A Draycot Foliat garden flooded by underground springs
Draycot Foliat shown within Wiltshire
|OS grid reference|
|Civil parish||Draycot Foliat|
|Unitary authority||Borough of Swindon|
|Sovereign state||United Kingdom|
|EU Parliament||South West England|
|UK Parliament||South Swindon|
Draycot Foliat is an hamlet in Wiltshire, England, on the back road between Chiseldon to the north and Ogbourne St. George to the south. The nearest major town is Swindon which is about 5 miles (8.0 km) north. The most notable feature is probably the small Airstrip with its model helicopter instruction centre. There is one smallholding, called Draycot Farm, and a larger farm, Sheppard's Farm which comprises some 750 acres (300 hectares). Attached to Sheppard's farm is a tiny set of industrial buildings, most notably, the Intellectual Property Law Offices of Berry Davies LLP. In addition to this there are between ten and twenty other houses. The Og, a tributary of the River Kennet (itself a tributary of the Thames), flows for about half of the year down the centre of the hamlet forcing the road into a sharp hairpin bend.
In 1086 it was recorded that Draycot had enough land for six ploughs, and at the time, there were two ploughs and a serf on five hides held in the demesne while there were three ploughs, four villeins and seven bordars on the remaining hides. There were in total 40 acres (160,000 m2) of pasture and eighteen of meadow at the time of the Domesday Survey. By 1842 there were 605 acres (2.45 km2) of arable land, 76 acres (310,000 m2) of meadow and 2 acres (8,100 m2) of woodland within the parish, split among the three farms, Draycot, Sheppard's and Kings. In 1849, King's farm was offered for sale, and bought by Draycot farm, giving the situation found today.
Since the earliest mentions of the settlement the name has been spelt in many ways including combinations of Draycot, Draycote, Draycott, Dreycot, and Dreycott with Foliat, Folliatt, Foliatt and Folyat and occasionally just Crawecot or just Draycote. The preferred spelling currently is Draycot Foliat and that name appears on a local signpost, however many maps and similar resources give the spelling of Draycott Foliat, considered incorrect by the inhabitants.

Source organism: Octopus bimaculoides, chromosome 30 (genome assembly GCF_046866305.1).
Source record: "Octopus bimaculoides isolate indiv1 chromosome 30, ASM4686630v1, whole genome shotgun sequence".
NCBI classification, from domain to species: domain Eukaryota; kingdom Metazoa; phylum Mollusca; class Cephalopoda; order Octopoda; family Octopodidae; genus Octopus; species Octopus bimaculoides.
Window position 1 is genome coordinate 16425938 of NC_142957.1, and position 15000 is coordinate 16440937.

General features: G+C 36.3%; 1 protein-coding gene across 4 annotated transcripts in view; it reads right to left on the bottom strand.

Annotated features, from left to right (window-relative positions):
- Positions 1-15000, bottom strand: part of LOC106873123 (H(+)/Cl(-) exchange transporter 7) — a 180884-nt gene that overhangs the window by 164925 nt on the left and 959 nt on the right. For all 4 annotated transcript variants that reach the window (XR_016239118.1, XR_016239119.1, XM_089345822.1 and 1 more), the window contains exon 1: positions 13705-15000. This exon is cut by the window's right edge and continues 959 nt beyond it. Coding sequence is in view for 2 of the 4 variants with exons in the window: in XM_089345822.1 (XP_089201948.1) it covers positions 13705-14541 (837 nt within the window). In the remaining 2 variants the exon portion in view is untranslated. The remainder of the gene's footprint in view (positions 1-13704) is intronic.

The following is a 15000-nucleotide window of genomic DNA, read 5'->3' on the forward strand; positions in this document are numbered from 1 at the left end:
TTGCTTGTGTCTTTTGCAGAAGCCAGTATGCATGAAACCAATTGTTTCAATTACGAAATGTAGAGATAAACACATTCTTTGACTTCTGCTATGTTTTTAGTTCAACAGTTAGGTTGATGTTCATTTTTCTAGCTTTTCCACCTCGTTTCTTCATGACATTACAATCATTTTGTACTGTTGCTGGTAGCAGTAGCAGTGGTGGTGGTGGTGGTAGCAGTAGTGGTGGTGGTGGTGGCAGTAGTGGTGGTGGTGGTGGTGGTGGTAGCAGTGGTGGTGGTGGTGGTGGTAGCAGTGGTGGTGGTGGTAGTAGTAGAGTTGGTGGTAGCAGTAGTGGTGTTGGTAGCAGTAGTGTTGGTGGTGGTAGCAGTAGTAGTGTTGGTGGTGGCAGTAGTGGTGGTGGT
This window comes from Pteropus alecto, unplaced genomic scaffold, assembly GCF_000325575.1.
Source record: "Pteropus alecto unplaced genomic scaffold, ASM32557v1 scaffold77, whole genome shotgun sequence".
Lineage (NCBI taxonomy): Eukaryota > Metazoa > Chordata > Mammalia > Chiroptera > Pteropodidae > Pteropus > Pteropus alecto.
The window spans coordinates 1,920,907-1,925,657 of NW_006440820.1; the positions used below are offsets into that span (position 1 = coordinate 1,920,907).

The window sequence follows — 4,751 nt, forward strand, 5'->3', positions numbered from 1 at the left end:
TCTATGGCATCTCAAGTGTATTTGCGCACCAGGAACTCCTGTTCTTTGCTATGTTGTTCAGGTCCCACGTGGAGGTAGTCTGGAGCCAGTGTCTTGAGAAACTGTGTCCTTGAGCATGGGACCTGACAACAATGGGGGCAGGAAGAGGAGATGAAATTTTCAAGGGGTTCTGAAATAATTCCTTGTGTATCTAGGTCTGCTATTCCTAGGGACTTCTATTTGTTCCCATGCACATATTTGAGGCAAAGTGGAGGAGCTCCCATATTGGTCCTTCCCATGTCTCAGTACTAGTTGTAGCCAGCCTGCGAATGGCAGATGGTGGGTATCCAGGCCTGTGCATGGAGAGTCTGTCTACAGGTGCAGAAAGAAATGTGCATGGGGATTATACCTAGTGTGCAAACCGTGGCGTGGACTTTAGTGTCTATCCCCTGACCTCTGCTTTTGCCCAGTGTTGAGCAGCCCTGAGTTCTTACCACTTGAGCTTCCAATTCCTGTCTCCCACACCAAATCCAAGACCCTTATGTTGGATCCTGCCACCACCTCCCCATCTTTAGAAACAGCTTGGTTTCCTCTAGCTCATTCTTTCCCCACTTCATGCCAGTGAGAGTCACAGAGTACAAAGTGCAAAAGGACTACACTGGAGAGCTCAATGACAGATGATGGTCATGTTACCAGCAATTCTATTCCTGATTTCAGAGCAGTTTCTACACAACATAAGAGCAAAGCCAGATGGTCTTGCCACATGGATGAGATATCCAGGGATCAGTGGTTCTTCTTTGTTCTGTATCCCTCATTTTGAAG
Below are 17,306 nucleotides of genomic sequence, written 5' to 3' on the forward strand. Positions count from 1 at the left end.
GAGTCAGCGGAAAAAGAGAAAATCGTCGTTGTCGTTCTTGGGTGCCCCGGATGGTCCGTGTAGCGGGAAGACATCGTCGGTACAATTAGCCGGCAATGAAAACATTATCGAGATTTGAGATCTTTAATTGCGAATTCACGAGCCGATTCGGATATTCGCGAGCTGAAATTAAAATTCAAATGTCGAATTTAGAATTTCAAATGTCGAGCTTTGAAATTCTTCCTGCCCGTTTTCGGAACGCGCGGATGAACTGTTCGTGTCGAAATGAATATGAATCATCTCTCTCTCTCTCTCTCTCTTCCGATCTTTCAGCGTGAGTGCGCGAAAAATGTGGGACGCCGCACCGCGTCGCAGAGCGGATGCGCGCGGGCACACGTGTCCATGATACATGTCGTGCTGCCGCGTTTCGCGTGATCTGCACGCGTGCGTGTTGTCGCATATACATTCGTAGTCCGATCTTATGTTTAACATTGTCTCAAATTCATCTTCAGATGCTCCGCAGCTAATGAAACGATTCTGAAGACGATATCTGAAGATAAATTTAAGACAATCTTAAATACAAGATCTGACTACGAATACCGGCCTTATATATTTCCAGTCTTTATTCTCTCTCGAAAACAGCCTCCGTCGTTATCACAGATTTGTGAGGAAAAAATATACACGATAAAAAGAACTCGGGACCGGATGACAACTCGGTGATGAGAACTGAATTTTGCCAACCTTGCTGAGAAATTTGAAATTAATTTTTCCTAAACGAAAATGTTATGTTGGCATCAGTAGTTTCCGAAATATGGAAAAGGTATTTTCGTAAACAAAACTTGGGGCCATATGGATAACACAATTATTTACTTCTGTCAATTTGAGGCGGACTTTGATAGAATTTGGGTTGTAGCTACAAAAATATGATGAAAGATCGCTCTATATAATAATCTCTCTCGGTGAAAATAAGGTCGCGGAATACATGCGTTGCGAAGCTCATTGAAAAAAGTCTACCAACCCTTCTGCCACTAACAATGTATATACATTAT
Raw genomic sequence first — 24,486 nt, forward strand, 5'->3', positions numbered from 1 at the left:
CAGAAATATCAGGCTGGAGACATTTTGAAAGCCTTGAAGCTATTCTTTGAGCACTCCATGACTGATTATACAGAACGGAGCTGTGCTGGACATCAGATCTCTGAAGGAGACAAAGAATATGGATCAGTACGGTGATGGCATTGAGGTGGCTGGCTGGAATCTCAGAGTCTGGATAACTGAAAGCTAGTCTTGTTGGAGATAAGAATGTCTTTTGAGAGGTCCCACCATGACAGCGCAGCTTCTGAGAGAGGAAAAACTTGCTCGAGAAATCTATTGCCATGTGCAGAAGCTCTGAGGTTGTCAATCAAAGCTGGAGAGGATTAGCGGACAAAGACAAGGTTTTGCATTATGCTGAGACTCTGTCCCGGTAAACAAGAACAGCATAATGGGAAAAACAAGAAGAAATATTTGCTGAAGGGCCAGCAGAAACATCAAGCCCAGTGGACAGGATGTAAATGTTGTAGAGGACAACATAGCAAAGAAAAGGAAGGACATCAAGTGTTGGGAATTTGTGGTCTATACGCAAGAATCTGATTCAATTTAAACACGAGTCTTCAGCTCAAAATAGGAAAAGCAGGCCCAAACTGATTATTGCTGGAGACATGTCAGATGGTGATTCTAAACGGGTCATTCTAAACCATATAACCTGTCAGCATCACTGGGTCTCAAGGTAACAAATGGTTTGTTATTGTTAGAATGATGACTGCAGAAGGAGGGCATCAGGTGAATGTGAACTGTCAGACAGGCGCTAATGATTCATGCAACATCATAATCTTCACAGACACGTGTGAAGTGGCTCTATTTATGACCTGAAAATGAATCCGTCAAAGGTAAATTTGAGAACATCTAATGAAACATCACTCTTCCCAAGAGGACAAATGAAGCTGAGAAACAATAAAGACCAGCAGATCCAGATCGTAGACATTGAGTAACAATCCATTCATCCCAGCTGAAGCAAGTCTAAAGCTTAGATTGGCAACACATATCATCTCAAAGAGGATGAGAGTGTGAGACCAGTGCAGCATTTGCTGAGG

Draycot Foliat had a small church, and the nearby village of Chiseldon was considered within the Draycot parish; however, the situation was reversed in 1571 when Edmund Gheast became the Bishop of Sarum (Salisbury) and ordered the church be demolished. It was ordered, because neither Draycot nor neighbouring Chiseldon were wealthy enough to sustain their own rectors, that the two parishes be merged. Because the Chiseldon parish was larger, it was proposed that the Draycot parish be subsumed by it, and because Chiseldon's church was in a state of disrepair, the Bishop ordered that Draycot's church be demolished and the raw materials used to repair Chiseldon. Tradition has it that the extension to Holy Cross church Chiseldon known as Draycot aisle was constructed from these raw materials. The resulting parish was expected to pay the sum of five Shillings and twelve pence to the Deacon of Wiltshire every Passover. This order was signed, not only by Edmund Gheast, but also by both Edmond Chandoyes and Thomas Chaderton, the patrons of Chiseldon and Draycot and Christopher Dewe, the vicar of Chiseldon.
In some weathers, the outline of the church can still be made out and it appears to have been about seventy-five feet long and twenty wide.
During the First World War there was a military camp at Draycot, and a long siding was built from the Midland and South Western Junction Railway at Chiseldon railway station to serve it. In 1930, a small railway station, Chiseldon Camp Halt was built on the main line about a mile south of Chiseldon station and about half a mile from the camp. The line and both railway stations closed in 1961.
In the Second World War an American army base was built on the other side of the road from Draycot. When the war ended, the Americans returned home but left a series of roads behind them. There are a few houses on these roads, built after the site was auctioned off in 1980. These houses can be considered as part of Draycot Foliat as they are within the original boundaries of the parish.
- "Kingsbridge Hundred" pp. 47
- Order for Annexing Draycott Foliat living to Chiseldon: 1571, The Registry of the Diocese of Salisbury
- "An Address on Archaeology", F.A. Carrington
- Mike Oakley. Wiltshire Railway Stations (2004 ed.). Dovecote Press, Wimborne. pp. 37–39. ISBN 1-904349-33-1.
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